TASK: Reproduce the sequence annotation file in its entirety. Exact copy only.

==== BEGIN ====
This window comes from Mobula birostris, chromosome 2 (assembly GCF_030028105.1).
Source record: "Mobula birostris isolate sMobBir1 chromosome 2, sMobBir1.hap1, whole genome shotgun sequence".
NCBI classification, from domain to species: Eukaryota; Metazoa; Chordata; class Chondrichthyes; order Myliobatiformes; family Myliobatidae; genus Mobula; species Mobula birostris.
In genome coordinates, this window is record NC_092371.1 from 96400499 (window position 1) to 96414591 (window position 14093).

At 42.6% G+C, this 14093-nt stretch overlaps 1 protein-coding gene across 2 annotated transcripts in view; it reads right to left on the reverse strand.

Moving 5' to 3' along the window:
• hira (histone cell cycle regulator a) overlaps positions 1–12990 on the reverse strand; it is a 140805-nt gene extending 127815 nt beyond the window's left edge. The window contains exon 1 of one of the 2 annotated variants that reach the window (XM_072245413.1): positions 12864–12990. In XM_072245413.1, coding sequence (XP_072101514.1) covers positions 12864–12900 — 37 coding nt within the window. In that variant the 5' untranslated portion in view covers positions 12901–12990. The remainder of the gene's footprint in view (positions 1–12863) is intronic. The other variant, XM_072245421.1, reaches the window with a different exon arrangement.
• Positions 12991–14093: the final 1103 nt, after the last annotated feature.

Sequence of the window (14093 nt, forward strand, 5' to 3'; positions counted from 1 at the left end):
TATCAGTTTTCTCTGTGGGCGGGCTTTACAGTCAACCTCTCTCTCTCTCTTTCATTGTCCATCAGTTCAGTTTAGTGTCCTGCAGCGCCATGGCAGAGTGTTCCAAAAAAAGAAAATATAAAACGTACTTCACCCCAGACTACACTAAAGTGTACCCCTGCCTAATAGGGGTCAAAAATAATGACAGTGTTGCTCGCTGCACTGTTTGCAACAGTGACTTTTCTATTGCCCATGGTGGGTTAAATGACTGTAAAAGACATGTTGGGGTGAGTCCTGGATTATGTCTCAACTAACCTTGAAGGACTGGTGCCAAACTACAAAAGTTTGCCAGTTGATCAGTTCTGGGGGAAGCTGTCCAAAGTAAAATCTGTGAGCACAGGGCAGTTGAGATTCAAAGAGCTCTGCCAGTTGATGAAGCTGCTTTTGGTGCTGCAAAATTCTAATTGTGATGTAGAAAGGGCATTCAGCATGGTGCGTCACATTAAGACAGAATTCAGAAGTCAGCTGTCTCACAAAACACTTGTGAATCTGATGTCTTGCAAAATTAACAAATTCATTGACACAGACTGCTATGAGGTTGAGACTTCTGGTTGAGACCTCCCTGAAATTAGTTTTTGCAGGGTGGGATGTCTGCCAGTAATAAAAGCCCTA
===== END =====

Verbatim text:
This window comes from Mobula birostris, chromosome 2 (assembly GCF_030028105.1).
Source record: "Mobula birostris isolate sMobBir1 chromosome 2, sMobBir1.hap1, whole genome shotgun sequence".
NCBI classification, from domain to species: Eukaryota; Metazoa; Chordata; class Chondrichthyes; order Myliobatiformes; family Myliobatidae; genus Mobula; species Mobula birostris.
In genome coordinates, this window is record NC_092371.1 from 96400499 (window position 1) to 96414591 (window position 14093).

At 42.6% G+C, this 14093-nt stretch overlaps 1 protein-coding gene across 2 annotated transcripts in view; it reads right to left on the reverse strand.

Moving 5' to 3' along the window:
• hira (histone cell cycle regulator a) overlaps positions 1–12990 on the reverse strand; it is a 140805-nt gene extending 127815 nt beyond the window's left edge. The window contains exon 1 of one of the 2 annotated variants that reach the window (XM_072245413.1): positions 12864–12990. In XM_072245413.1, coding sequence (XP_072101514.1) covers positions 12864–12900 — 37 coding nt within the window. In that variant the 5' untranslated portion in view covers positions 12901–12990. The remainder of the gene's footprint in view (positions 1–12863) is intronic. The other variant, XM_072245421.1, reaches the window with a different exon arrangement.
• Positions 12991–14093: the final 1103 nt, after the last annotated feature.

Sequence of the window (14093 nt, forward strand, 5' to 3'; positions counted from 1 at the left end):
TATCAGTTTTCTCTGTGGGCGGGCTTTACAGTCAACCTCTCTCTCTCTCTTTCATTGTCCATCAGTTCAGTTTAGTGTCCTGCAGCGCCATGGCAGAGTGTTCCAAAAAAAGAAAATATAAAACGTACTTCACCCCAGACTACACTAAAGTGTACCCCTGCCTAATAGGGGTCAAAAATAATGACAGTGTTGCTCGCTGCACTGTTTGCAACAGTGACTTTTCTATTGCCCATGGTGGGTTAAATGACTGTAAAAGACATGTTGGGGTGAGTCCTGGATTATGTCTCAACTAACCTTGAAGGACTGGTGCCAAACTACAAAAGTTTGCCAGTTGATCAGTTCTGGGGGAAGCTGTCCAAAGTAAAATCTGTGAGCACAGGGCAGTTGAGATTCAAAGAGCTCTGCCAGTTGATGAAGCTGCTTTTGGTGCTGCAAAATTCTAATTGTGATGTAGAAAGGGCATTCAGCATGGTGCGTCACATTAAGACAGAATTCAGAAGTCAGCTGTCTCACAAAACACTTGTGAATCTGATGTCTTGCAAAATTAACAAATTCATTGACACAGACTGCTATGAGGTTGAGACTTCTGGTTGAGACCTCCCTGAAATTAGTTTTTGCAGGGTGGGATGTCTGCCAGTAATAAAAGCCCTA